Roads flooded, barn damaged, but not ‘worst-case scenario’ yet in the burn scar, reports indicate

By: - July 5, 2022 5:49 pm

The burn scar of the Hermits Peak-Calf Canyon fire pictured Thursday, June 9, 2022. (Photo by Patrick Lohmann / Source New Mexico)

The National Weather Service got at least seven reports of flooding over the weekend in the scar of the biggest fire in state history. 

Residents of northern New Mexico have been watching rain clouds with a sense of dread since  the Hermits Peak-Calf Canyon wildfire burned more than 340,000 acres of the Santa Fe National Forest since April. 

The fire, thanks in part to monsoon rains, is 93% contained. 

But rain is a blessing and a curse. Soils that went through high-intensity burn can’t absorb moisture, so monsoon rains can quickly become floods that carry debris and silt.

Beginning Friday afternoon, rainfall wreaked havoc in areas like Rociada and Holman, according to the National Weather Service reports. 

The seven reports provided by residents to the NWS mention waters rushing over highways causing closures, and a barn in Tierra Monte was flooded.

Source New Mexico has put together a map of where flooding reports were called in within the burn scar. It’s drawn from the NWS reports and the most-recent fire perimeter map produced by the National Interagency Fire Center. 

Did you see flooding in the area of the Hermits Peak – Calf Canyon burn scar? Contact reporter [email protected].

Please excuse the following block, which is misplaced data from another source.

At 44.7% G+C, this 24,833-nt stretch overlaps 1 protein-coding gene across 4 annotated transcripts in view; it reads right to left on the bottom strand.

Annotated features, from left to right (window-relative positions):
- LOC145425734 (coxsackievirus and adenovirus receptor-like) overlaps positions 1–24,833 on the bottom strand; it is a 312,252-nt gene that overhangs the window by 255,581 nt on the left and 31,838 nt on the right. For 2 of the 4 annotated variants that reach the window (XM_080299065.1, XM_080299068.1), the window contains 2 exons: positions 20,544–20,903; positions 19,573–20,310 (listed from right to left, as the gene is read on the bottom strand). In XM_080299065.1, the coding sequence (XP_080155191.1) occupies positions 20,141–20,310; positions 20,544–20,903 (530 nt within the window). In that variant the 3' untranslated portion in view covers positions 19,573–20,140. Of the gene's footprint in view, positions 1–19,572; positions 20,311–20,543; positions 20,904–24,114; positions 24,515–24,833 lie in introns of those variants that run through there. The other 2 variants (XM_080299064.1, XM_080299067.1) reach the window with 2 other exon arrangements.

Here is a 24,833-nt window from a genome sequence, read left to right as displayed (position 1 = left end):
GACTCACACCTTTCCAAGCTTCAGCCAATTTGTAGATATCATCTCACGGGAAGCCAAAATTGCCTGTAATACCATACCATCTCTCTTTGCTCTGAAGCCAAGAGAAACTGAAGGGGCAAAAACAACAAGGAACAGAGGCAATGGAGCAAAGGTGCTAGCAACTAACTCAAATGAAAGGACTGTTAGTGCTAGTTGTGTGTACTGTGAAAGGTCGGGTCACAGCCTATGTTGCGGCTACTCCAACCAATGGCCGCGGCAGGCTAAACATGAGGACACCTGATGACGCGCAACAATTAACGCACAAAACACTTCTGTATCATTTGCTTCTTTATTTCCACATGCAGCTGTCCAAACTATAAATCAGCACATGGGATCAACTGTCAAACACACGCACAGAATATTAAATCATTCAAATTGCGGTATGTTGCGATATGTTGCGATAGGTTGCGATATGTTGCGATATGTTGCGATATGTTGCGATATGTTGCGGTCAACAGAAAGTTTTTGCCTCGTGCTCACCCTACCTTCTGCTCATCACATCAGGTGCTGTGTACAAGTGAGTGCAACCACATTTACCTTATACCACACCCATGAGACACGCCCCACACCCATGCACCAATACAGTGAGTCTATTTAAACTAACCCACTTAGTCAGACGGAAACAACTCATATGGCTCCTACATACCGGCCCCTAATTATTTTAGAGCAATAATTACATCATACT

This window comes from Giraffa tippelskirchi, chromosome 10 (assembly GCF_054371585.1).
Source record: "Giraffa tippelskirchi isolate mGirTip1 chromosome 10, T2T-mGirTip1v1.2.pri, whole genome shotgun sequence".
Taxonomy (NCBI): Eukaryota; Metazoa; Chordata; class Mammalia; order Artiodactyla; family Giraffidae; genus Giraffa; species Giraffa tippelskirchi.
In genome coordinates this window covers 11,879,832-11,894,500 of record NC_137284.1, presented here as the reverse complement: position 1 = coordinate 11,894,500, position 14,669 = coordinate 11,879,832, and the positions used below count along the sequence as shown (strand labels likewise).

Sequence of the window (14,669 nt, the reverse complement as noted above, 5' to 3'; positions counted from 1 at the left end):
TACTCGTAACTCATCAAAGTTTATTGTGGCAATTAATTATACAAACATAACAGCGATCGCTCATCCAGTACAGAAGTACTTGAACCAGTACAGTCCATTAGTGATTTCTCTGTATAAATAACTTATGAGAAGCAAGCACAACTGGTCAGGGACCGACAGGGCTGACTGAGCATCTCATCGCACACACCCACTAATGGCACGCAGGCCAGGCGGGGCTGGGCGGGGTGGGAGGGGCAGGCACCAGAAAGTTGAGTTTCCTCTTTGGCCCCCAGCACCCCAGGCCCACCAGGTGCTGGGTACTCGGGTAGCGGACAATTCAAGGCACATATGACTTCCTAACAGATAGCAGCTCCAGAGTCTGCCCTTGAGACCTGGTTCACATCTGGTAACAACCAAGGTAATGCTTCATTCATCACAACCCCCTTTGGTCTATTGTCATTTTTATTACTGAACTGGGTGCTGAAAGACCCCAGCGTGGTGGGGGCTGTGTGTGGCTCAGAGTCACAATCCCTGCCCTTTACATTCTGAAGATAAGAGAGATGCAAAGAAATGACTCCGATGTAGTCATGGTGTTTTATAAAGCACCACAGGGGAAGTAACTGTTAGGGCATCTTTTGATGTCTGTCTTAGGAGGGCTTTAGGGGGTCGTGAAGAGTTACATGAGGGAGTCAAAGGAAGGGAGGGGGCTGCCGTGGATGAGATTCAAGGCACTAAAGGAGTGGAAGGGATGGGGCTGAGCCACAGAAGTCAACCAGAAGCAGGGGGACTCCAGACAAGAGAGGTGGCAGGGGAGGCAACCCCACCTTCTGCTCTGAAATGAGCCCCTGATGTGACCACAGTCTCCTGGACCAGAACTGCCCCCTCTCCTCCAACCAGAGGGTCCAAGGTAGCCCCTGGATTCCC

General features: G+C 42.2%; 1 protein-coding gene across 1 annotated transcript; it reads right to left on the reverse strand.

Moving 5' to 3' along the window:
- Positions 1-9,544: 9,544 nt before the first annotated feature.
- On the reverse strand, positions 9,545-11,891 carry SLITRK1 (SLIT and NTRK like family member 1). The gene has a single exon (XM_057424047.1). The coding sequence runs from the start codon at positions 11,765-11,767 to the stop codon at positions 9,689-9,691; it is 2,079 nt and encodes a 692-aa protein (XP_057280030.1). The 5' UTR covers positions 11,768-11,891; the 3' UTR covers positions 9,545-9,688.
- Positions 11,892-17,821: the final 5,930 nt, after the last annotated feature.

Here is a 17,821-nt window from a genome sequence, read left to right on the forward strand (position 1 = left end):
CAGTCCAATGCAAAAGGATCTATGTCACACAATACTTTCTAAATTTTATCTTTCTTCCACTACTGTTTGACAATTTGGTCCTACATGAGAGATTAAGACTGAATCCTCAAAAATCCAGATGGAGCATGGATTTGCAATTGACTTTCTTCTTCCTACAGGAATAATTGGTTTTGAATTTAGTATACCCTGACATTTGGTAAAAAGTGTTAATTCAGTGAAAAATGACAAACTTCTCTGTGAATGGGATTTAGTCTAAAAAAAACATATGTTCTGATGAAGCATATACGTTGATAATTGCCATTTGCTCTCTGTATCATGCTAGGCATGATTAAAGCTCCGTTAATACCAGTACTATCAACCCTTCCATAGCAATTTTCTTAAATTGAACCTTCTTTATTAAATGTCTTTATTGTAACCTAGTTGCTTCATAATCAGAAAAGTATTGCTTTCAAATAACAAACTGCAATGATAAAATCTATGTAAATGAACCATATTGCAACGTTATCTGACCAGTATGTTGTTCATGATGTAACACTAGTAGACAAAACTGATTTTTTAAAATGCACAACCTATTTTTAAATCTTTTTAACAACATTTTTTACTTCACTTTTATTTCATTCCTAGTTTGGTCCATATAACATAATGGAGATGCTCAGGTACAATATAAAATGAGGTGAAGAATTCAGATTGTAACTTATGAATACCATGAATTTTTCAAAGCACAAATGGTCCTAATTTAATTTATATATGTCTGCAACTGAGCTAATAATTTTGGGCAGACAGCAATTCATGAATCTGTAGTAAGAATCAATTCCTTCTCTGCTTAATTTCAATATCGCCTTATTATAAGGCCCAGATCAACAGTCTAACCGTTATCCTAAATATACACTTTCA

Annette Mokry, a meteorologist with the National Weather Service in Albuquerque, said the precipitation stopped more or less by Saturday. 

“I don’t think it was a worst-case scenario,” she said. “The heaviest rain that I’m aware of kind of fell in somewhat of a more localized couple of areas.”

One gauge near Gascon recorded 2 inches of rain, she said. 

“That was a localized amount,” she said. “If the entire scar were to get that much then, Oh, my God.”

She doesn’t mean to dismiss the damage and the fear some faced over the weekend, however. The Weather Service will continue to monitor and accept reports of flooding throughout the monsoon season.

“For the people affected, though? It probably seemed like worst-case to them,” she said. “I don’t want to minimize.”


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Patrick Lohmann
Patrick Lohmann

Patrick Lohmann has been a reporter since 2007, when he wrote stories for $15 apiece at a now-defunct tabloid in Gallup, his hometown. Since then, he's worked at UNM's Daily Lobo, the Albuquerque Journal and the Syracuse Post-Standard.